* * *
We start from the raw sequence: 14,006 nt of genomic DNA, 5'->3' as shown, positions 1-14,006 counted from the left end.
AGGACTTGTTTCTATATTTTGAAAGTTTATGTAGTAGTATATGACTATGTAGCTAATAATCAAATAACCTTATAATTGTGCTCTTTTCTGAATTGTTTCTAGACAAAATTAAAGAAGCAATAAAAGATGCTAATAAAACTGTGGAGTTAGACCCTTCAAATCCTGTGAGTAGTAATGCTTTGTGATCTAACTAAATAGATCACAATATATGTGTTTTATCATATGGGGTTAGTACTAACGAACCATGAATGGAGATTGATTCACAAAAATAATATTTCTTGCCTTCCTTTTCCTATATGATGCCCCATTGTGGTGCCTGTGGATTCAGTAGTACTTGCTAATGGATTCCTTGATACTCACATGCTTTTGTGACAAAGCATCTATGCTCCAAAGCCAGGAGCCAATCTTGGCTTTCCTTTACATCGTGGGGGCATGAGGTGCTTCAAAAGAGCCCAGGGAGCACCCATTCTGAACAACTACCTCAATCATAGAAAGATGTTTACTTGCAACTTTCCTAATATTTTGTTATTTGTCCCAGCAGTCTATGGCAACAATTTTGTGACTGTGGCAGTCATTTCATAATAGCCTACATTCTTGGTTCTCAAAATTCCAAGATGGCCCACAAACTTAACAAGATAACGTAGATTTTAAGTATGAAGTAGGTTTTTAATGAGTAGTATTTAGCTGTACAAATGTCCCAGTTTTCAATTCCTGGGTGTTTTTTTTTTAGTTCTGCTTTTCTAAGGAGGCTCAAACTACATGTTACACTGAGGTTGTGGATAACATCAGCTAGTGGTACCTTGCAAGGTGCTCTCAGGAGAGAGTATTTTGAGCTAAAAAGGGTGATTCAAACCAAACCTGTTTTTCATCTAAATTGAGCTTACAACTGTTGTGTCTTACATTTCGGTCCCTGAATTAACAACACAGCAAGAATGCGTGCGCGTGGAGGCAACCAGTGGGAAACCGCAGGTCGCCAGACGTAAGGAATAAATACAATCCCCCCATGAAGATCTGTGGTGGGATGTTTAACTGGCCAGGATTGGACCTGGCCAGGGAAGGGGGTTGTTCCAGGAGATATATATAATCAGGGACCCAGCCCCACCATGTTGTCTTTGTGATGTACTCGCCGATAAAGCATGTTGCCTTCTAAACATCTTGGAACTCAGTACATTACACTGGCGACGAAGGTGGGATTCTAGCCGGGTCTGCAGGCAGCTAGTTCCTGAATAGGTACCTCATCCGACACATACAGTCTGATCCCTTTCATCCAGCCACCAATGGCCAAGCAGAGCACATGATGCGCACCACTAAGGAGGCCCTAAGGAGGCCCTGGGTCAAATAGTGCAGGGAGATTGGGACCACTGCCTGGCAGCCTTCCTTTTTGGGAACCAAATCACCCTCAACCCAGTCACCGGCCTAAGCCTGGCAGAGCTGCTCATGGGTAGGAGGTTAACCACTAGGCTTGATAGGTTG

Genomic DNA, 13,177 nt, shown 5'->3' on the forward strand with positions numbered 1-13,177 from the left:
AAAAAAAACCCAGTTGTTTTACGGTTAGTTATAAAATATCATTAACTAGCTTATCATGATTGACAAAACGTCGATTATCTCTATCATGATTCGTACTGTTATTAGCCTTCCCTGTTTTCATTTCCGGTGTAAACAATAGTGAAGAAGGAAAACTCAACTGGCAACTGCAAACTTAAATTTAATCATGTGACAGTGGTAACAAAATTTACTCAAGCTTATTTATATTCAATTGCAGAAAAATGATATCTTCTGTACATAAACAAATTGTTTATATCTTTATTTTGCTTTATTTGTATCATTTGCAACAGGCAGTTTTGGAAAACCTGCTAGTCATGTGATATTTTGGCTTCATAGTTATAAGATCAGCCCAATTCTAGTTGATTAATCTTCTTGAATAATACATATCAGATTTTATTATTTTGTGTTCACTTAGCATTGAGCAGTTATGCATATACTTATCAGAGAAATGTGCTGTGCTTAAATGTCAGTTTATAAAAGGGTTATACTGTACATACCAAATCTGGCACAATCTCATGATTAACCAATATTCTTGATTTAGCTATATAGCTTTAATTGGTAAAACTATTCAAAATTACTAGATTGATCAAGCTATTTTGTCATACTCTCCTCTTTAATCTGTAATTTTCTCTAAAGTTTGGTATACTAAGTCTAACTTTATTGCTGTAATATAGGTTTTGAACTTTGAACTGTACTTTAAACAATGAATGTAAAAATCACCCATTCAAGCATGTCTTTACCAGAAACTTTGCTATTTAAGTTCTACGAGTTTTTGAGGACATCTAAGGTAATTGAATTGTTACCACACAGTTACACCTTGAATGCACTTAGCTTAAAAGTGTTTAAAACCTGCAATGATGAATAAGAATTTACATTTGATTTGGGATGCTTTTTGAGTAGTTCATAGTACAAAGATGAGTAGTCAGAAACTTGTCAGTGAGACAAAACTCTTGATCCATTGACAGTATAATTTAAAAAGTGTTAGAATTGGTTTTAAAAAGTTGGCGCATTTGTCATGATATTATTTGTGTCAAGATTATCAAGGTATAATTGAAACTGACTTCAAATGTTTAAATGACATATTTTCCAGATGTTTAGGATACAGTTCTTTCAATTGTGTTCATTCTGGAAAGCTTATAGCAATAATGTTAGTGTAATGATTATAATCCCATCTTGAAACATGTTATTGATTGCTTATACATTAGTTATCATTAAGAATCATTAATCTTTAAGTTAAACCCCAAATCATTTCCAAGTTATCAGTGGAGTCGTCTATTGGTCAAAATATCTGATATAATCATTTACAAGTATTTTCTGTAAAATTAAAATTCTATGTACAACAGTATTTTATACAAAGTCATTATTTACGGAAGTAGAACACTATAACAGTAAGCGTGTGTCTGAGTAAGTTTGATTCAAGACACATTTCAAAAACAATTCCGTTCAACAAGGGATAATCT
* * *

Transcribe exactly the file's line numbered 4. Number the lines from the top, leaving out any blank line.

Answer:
AAAAAAAACCCAGTTGTTTTACGGTTAGTTATAAAATATCATTAACTAGCTTATCATGATTGACAAAACGTCGATTATCTCTATCATGATTCGTACTGTTATTAGCCTTCCCTGTTTTCATTTCCGGTGTAAACAATAGTGAAGAAGGAAAACTCAACTGGCAACTGCAAACTTAAATTTAATCATGTGACAGTGGTAACAAAATTTACTCAAGCTTATTTATATTCAATTGCAGAAAAATGATATCTTCTGTACATAAACAAATTGTTTATATCTTTATTTTGCTTTATTTGTATCATTTGCAACAGGCAGTTTTGGAAAACCTGCTAGTCATGTGATATTTTGGCTTCATAGTTATAAGATCAGCCCAATTCTAGTTGATTAATCTTCTTGAATAATACATATCAGATTTTATTATTTTGTGTTCACTTAGCATTGAGCAGTTATGCATATACTTATCAGAGAAATGTGCTGTGCTTAAATGTCAGTTTATAAAAGGGTTATACTGTACATACCAAATCTGGCACAATCTCATGATTAACCAATATTCTTGATTTAGCTATATAGCTTTAATTGGTAAAACTATTCAAAATTACTAGATTGATCAAGCTATTTTGTCATACTCTCCTCTTTAATCTGTAATTTTCTCTAAAGTTTGGTATACTAAGTCTAACTTTATTGCTGTAATATAGGTTTTGAACTTTGAACTGTACTTTAAACAATGAATGTAAAAATCACCCATTCAAGCATGTCTTTACCAGAAACTTTGCTATTTAAGTTCTACGAGTTTTTGAGGACATCTAAGGTAATTGAATTGTTACCACACAGTTACACCTTGAATGCACTTAGCTTAAAAGTGTTTAAAACCTGCAATGATGAATAAGAATTTACATTTGATTTGGGATGCTTTTTGAGTAGTTCATAGTACAAAGATGAGTAGTCAGAAACTTGTCAGTGAGACAAAACTCTTGATCCATTGACAGTATAATTTAAAAAGTGTTAGAATTGGTTTTAAAAAGTTGGCGCATTTGTCATGATATTATTTGTGTCAAGATTATCAAGGTATAATTGAAACTGACTTCAAATGTTTAAATGACATATTTTCCAGATGTTTAGGATACAGTTCTTTCAATTGTGTTCATTCTGGAAAGCTTATAGCAATAATGTTAGTGTAATGATTATAATCCCATCTTGAAACATGTTATTGATTGCTTATACATTAGTTATCATTAAGAATCATTAATCTTTAAGTTAAACCCCAAATCATTTCCAAGTTATCAGTGGAGTCGTCTATTGGTCAAAATATCTGATATAATCATTTACAAGTATTTTCTGTAAAATTAAAATTCTATGTACAACAGTATTTTATACAAAGTCATTATTTACGGAAGTAGAACACTATAACAGTAAGCGTGTGTCTGAGTAAGTTTGATTCAAGACACATTTCAAAAACAATTCCGTTCAACAAGGGATAATCT